Hybrids tend to be synonymous with excellent fuel economy, but that doesn’t mean all hybrid vehicles are gas sippers.
At the top end of the scale sits the Toyota Prius. A hybrid with one of the best gas mileage ratings, its combined 50 mpg is far above many gas-only vehicles.
At the other end however, some models appear to be taking advantage of their hybrid badge, offering marginal efficiency. And we’re not talking about supercars like the LaFerrari (which has an overall fuel rating of 14 mpg).
When shopping for a new car, Edmunds.com said that 79 percent of Americans name fuel economy as the most important factor in their buying decision. Instead of assuming that a hybrid status automatically bestows a vehicle with extreme fuel economy, buyers should take a closer look at the EPA rating.
Below are five of the least fuel efficient hybrid models currently on the market.
5. Audi Q5 Hybrid
Combined fuel economy rating: 26 mpg
Audi’s Q5 Hybrid SUV sets the tone for our list by introducing a common theme: many carmakers have opted to take a peppy vehicle already in production and add an electric motor for extra power and fuel savings. The end result typically yields a model with respectable sprint numbers and horsepower ratings, but low fuel economy (in comparison to vehicles that prioritize fuel economy over performance).
The Q5 Hybrid, as an example of this trend, borrows the same 2.0-liter turbocharged 4-cylinder engine from the non-hybrid Q5. Audi then added an electric motor and a lithium-ion battery, giving the Q5 Hybrid an extra 25 horsepower, but only a gain of 3 mpg overall.
4. Mercedes-Benz E400 Hybrid
Combined fuel economy rating: 26 mpg
Mercedes-Benz released its E400 Hybrid a little more than two years ago, adding an electrified model to its mid-range E-class. Supplementing the main 3.5-liter V6 is a singular 27 horsepower electric motor, which is capable of driving the car at speeds of up to 22 mph for about half a mile.
“For the power it offers, its economy is respectable,” said Jeff Cobb. “We would expect also a heavy footed driver could plummet the advertised numbers, but then that is always the case hybrid buyers must understand when contemplating fuel economy claims.”
As tested by the EPA, the E400’s numbers come in at 24 mpg in the city and 29 on the highway, worthy of the number 4 slot on our list.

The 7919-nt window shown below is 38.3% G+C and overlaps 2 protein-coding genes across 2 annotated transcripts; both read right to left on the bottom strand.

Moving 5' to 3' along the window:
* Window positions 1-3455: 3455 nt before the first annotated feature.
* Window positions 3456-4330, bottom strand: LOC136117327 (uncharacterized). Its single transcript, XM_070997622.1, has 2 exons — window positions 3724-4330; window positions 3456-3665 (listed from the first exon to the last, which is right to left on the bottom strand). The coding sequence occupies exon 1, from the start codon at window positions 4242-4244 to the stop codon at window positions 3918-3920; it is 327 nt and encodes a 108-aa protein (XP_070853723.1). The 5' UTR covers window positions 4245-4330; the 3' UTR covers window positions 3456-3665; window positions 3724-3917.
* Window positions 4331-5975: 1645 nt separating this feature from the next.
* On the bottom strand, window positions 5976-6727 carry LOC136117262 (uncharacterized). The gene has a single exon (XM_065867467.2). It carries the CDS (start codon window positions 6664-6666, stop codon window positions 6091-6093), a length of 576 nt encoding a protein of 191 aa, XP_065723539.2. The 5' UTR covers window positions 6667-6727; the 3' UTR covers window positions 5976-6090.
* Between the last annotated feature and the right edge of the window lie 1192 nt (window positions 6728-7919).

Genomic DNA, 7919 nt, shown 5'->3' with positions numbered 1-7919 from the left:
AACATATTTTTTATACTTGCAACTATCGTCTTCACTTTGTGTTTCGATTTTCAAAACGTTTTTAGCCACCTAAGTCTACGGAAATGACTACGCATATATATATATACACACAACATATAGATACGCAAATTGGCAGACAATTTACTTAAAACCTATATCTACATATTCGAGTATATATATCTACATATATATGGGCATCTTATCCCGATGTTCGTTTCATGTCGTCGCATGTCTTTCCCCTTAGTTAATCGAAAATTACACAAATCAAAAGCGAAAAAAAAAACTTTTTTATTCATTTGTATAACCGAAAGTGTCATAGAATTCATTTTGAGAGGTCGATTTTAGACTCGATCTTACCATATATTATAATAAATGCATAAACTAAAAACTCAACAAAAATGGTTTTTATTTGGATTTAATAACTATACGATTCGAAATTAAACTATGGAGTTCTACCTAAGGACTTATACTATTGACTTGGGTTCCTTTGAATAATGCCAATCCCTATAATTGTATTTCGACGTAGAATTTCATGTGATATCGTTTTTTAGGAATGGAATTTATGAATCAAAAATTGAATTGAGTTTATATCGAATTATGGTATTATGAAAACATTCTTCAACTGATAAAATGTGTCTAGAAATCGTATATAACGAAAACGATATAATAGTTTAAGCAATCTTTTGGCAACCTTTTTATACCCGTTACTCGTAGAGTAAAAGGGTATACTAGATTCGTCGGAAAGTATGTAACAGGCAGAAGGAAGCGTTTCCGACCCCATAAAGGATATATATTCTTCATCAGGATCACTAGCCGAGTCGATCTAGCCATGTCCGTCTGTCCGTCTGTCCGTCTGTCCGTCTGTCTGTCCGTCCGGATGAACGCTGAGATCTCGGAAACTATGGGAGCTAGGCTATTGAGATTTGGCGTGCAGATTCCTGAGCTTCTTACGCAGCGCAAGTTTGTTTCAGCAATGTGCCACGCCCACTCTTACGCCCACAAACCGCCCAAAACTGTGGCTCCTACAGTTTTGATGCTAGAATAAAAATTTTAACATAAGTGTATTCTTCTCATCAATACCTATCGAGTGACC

How long this model stays on the roster however is in question though, as Mercedes is promising 10 plug-in variants up and down its model range by 2017.
3. BMW ActiveHybrid 5 and ActiveHybrid 7L
Combined fuel economy rating: 26 and 25 mpg (respectively)
This set of luxury-grade hybrids are the first models on the list to register below the average new car fuel economy, which was 25.2 mpg last month. The ActiveHybrid 5 and its bigger sibling, the ActiveHybrid 7L (pictured above), are BMW’s answer to combining dynamic driving with efficiency.
BMW tuned both to emphasize acceleration over fuel savings. The 7L can reach 62 mph in 5.7 seconds and has a top speed of 155 mph. For the 320 horsepower output, the L7 mates an electric motor to a turbocharged six cylinder.
2. Volkswagen Touareg Hybrid
Combined fuel economy rating: 21 mpg
If you’re scratching your head, wondering, “the Touareg what?” you won’t be alone. Last year, Volkswagen sold only 30 units of this SUV hybrid.
Though the Touareg Hybrid’s fuel economy numbers are paltry, this isn’t the only set of numbers dissuading buyers. The Touareg Hybrid’s base price of $67,000 is more than twice the cost of the category-leading Jeep Grand Cherokee. The hybrid is even more expensive (by almost $15,000) than the more efficient turbo diesel-powered Touareg.
Volkswagen said the 3.0-liter V6 hybrid powertrain is “supercharged to be powerfully efficient.” With 333 horsepower, the Touareg Hybrid is powerful. But its 20 mpg city/24 mpg highway rating is not remarkably efficient.
Lexus LS 600h L
Combined fuel economy rating: 20 mpg
The fact that the Lexus LS 600hL is one of the least efficient hybrid cars is ironic, given that one of the brand’s executives recently said the company will focus on hybrids because plug-ins aren’t as green.
“There’s a case to be made for [PHEVs] as a sales tool, but not as a way to save the environment,” said Mark Templin, group vice president and general manager for Toyota’s Lexus division.
“The government creates a regulation that’s supposed to create better emissions, less pollution, better mpg, and the reality is you add weight to the car and it gets poorer emissions,” he continued. “Unfortunately, when you build a plug-in hybrid you add weight to the vehicle, and you make it less fuel-efficient.”
At only 20 mpg overall, the LS 600h L gets worse gas mileage than a 2015 Dodge Ram 1500 pickup. Part of this comes from weight overload: the 5,115-pound curb weight of this Lexus is significantly heavier than comparable gas-only luxury sedans.
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